Wildfire consumes more than 22,000 acres in Oklahoma
With flames licking the roads that surrounded her home Monday night, Terry Roedell paced, packed some belongings and then prayed for friends and family whose homes were in the direct line of one of Northwest Oklahoma’s largest fires in recent years.
“All you can think is My God. It happens and if it happens it is God’s will and I can’t do anything about it,” Roedell said. “I just packed up some stuff that is about all you can do. There is nothing here worth more than my life.”
All told, the fire burned 22,300 acres in Woodward County over the course of two days and was 70 percent contained by late Tuesday afternoon.
According to Woodward Emergency Manager Matt Lehenbauer, more than $1.1 million in damage has occurred. But those estimates may change as the days pass and more is discovered.
The cause of the fire is under investigation by the Oklahoma Department of Agriculture, Lehenbauer said.
The fire started Monday afternoon near Boiling Springs State Park and spread quickly to the northeast fueled by strong south winds, dry ground and plenty of brush and trees.
More than 150 firefighters worked through the night on Monday in an attempt to get a handle on the blaze. Fire units came from all across this area, other parts of Oklahoma and Kansas and Texas to assist and the Oklahoma Department of Forestry brought in aircraft and personnel.
Local oil field companies assisted by providing tankers loaded with water as the fire was totally in a rural area where water sources are often hard to find.
The Oklahoma Army National Guard UH-60 “Blackhawk” helicopters based in Lexington, Oklahoma also assisted firefighters to contain the wildfire that consumed about 37 square miles.
The Blackhawks are stationed at the Oklahoma Army National Guard’s Army Aviation Support Facility and carry 660-gallon containers that are filled with water from ponds and reservoirs near the fire. The containers, called “Bambi Buckets,” then drop the water at locations designated by the firefighters or forestry service personnel on the ground.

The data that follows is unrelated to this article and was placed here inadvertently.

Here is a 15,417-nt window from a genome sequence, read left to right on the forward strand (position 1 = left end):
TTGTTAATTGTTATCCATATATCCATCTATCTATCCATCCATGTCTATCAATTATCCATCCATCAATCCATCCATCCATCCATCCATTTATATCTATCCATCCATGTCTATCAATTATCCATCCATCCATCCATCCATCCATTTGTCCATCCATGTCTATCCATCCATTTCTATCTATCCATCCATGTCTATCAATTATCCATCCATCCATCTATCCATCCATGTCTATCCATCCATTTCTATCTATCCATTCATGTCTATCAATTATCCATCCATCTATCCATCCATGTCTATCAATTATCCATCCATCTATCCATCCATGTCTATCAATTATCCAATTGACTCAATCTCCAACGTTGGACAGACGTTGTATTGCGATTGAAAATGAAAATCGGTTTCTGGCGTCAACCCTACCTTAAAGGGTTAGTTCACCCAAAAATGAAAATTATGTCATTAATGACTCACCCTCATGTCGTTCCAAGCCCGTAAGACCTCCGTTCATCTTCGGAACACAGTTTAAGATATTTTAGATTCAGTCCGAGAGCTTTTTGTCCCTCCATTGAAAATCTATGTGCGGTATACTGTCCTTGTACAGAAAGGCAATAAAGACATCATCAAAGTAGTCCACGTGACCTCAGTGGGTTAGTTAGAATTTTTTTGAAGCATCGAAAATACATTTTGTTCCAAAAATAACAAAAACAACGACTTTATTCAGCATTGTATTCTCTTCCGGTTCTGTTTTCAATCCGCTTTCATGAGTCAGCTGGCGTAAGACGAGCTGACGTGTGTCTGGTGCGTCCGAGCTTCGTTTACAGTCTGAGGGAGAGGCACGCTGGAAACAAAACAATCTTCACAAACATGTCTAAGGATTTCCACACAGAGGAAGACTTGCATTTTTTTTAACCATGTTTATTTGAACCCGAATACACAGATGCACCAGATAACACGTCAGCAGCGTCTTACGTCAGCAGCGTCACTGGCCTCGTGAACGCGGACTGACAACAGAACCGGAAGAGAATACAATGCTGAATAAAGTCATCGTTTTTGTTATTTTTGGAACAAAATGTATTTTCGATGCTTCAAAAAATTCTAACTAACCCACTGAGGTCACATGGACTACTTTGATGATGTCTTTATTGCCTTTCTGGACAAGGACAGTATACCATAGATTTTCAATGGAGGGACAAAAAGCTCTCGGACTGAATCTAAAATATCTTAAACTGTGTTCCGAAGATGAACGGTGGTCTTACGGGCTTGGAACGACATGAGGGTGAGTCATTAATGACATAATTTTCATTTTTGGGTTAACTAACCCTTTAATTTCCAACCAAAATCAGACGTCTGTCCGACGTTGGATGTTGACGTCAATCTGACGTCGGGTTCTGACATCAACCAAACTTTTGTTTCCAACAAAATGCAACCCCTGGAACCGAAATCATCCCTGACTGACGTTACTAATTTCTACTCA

“Fighting fires with helicopters can be a dangerous undertaking, but our helicopter pilots and their crews are highly trained and have significant experience fighting fires,” said Col. Max Moss, public affairs officer for the Oklahoma National Guard. “We want to do our part to assist the firefighters and others that are doing everything they can to contain this wildfire.”
By late Tuesday afternoon, the fire was 70 percent contained.
According to Lehenbauer, the change in temperature and the wind laying down for a brief time late Monday night gave firefighters a chance to begin to gain control. But a shift back to gusting winds from the north around 2 a.m. Monday robbed them of some of those gains.
Complications seemed to be the rule for fire fighters battling this particular inferno.
According to Lehenbauer, everything from availability of water, to a constant gusting, 25 to 35 mph wind, to too many curious people crowding roads and a constant stream of 911 calls made this fire difficult.
Van Horn writes for The Woodward (Ok.) News
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